At a February meeting with survivors and family members of the 2018 Parkland, Florida, school shooting in which 17 people died, Trump promised to be "very strong on background checks."

RELATED: Prosecutors seek death penalty for El Paso shooting suspect

Trump claimed he would stand up to the gun lobby and finally get results in quelling gun violence. But Trump later retreated, expressing support for modest changes to the federal background check system and for arming teachers.

In the El Paso attack, investigators are focusing on whether it was a hate crime after the emergence of a racist, anti-immigrant screed that was posted online shortly beforehand. Detectives sought to determine if it was written by the man who was arrested.

On Twitter Monday, Trump seemed to deflect from scrutiny over the manifesto, which had language mirroring some of his own. As Democrats have called on Trump to tone down his rhetoric, Trump blamed the news media for the nation's woes.

"Fake News has contributed greatly to the anger and rage that has built up over many years," he claimed

RELATED: Dayton: 9 killed in the US's 2nd mass shooting in 24 hours

In recent weeks, the president has issued racist tweets about four women of color who serve in Congress, and in rallies has spoken of an "invasion" at the southern border. His reelection strategy has placed racial animus at the forefront in an effort that his aides say is designed to activate his base of conservative voters, an approach not seen by an American president in the modern era.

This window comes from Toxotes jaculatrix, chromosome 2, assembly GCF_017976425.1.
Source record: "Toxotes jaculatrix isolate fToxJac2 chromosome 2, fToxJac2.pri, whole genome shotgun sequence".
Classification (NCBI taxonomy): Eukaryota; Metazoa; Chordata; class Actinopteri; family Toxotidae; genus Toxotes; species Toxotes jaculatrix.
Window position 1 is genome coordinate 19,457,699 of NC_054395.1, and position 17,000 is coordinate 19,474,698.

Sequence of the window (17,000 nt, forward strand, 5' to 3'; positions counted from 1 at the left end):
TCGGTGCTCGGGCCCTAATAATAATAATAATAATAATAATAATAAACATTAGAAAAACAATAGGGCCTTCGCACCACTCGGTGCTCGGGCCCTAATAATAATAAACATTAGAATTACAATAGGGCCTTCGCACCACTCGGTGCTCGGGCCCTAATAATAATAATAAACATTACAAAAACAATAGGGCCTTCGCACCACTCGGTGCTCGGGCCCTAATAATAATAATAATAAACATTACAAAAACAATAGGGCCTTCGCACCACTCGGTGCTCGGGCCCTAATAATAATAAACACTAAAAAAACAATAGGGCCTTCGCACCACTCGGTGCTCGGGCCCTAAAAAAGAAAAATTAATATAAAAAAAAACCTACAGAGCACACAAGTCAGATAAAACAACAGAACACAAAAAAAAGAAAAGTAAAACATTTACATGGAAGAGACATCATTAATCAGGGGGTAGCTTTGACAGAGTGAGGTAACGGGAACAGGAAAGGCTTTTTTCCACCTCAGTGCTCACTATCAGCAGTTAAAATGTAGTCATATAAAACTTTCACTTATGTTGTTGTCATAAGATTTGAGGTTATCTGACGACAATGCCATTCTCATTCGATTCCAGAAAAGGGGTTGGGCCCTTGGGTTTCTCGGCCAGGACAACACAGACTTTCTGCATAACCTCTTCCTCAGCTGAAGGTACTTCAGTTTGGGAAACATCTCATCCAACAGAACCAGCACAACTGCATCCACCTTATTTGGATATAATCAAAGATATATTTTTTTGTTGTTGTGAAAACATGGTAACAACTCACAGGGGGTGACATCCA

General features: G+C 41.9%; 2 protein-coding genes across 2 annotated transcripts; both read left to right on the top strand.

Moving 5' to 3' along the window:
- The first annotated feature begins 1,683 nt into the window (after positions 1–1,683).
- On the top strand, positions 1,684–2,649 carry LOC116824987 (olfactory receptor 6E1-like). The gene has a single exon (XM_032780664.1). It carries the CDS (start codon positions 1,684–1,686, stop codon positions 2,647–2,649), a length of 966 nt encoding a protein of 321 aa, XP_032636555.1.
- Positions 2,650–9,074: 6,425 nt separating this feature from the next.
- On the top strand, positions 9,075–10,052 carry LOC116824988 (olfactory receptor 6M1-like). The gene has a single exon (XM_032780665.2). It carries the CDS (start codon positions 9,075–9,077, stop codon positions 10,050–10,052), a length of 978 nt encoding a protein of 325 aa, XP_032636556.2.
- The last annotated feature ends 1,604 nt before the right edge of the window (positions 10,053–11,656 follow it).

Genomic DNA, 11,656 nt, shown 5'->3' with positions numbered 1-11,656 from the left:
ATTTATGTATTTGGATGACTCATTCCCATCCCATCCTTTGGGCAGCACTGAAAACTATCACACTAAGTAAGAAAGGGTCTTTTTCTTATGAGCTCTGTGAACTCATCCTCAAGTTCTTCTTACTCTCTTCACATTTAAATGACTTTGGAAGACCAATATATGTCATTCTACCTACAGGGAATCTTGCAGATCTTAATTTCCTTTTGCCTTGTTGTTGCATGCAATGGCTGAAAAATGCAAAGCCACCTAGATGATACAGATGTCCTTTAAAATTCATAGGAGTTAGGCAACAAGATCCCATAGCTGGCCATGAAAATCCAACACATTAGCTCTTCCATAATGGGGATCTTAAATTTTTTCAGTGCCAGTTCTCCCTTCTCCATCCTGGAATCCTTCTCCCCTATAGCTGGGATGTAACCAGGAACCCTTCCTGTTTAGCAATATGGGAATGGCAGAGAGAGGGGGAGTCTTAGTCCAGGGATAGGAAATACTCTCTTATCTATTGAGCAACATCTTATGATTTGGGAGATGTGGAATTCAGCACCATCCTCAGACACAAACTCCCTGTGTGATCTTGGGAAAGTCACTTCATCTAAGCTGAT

Trump also has been widely criticized for offering a false equivalency when discussing racial violence, notably when he said there were "very fine people, on both sides," after a white supremacist rally in Charlottesville, Virginia, that resulted in the death of an anti-racism demonstrator.

On gun control, a majority of Americans have consistently said they support stronger laws, but proposals have stalled repeatedly in Congress, a marked contrast to some countries that have acted swiftly after a mass shooting.

In March, a poll conducted by The Associated Press-NORC Center for Public Affairs Research found a majority of Americans favor stricter gun laws. The survey was conducted both before and after a mass shooting at two mosques in New Zealand. It found that 67 percent of Americans support making US gun laws stricter, while 22 percent say they should be left as they are and 10 percent think they should be made less strict.

Less than a week after the mosque shootings, New Zealand moved to ban "military-style" semi-automatic weapons and high-capacity magazines; similarly, after a mass shooting in 1996, Australia enacted sweeping gun bans within two weeks.

The poll suggested many Americans would support similar measures, but there's a wide gulf between Democrats and Republicans on banning specific types of guns. Overall, 6 in 10 Americans support a ban on AR-15 rifles and similar semiautomatic weapons. Roughly 8 in 10 Democrats, but just about 4 in 10 Republicans, support that policy.